Writ of attaint, an obsolete method of procedure in English law, for inquiring by a jury of twenty-four whether a false verdict had been given in a trial before an ordinary jury of twelve. If it were found that an erroneous judgment had been given, the wrong was redressed and the original jury incurred infamy, with imprisonment and forfeiture of their goods, which punishments were, however, commuted later for a pecuniary penalty. In criminal cases a writ of attaint was issued at suit of the king, and in civil cases at the suit of either party. In criminal cases it appears to have become obsolete by the end of the 15th century. Procedure by attaint in civil cases had also been gradually giving place to the practice of granting new trials, and after the decision in Bushell's case in 1670 (see Jury) it became obsolete, and was finally abolished by the Juries Act 1825, except as regards jurors guilty of embracery.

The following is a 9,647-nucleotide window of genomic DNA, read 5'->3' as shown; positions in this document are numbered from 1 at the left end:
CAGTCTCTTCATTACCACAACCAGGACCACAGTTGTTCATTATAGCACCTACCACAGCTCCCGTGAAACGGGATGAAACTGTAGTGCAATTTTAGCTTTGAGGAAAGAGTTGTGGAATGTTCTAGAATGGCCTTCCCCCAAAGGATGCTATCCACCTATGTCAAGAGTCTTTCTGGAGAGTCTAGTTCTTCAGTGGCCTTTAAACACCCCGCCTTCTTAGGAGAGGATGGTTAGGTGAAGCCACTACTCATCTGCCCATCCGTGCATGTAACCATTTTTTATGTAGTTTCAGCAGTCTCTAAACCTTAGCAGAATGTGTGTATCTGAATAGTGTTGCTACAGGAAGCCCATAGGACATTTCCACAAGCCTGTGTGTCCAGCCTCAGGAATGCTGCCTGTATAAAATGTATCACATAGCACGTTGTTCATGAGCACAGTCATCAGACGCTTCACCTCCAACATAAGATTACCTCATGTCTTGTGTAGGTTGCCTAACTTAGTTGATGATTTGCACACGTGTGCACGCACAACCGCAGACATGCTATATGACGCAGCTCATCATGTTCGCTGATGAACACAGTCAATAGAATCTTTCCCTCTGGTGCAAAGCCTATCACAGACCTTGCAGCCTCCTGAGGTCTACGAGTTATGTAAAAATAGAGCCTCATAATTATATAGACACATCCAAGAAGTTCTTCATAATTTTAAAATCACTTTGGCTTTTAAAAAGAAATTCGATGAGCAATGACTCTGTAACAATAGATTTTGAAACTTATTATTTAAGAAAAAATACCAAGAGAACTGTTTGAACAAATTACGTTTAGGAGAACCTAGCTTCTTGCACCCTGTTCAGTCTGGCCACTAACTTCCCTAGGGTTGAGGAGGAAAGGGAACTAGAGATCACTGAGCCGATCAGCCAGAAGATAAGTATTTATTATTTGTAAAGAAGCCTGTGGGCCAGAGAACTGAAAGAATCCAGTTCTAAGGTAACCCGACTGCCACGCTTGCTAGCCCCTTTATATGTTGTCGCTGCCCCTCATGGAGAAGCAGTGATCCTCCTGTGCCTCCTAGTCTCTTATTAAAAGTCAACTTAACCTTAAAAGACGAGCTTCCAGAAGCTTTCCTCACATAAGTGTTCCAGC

Being the entry for WRIT OF ATTAINT in the 1911 Encyclopedia Britannica, the text of which lies within the public domain.

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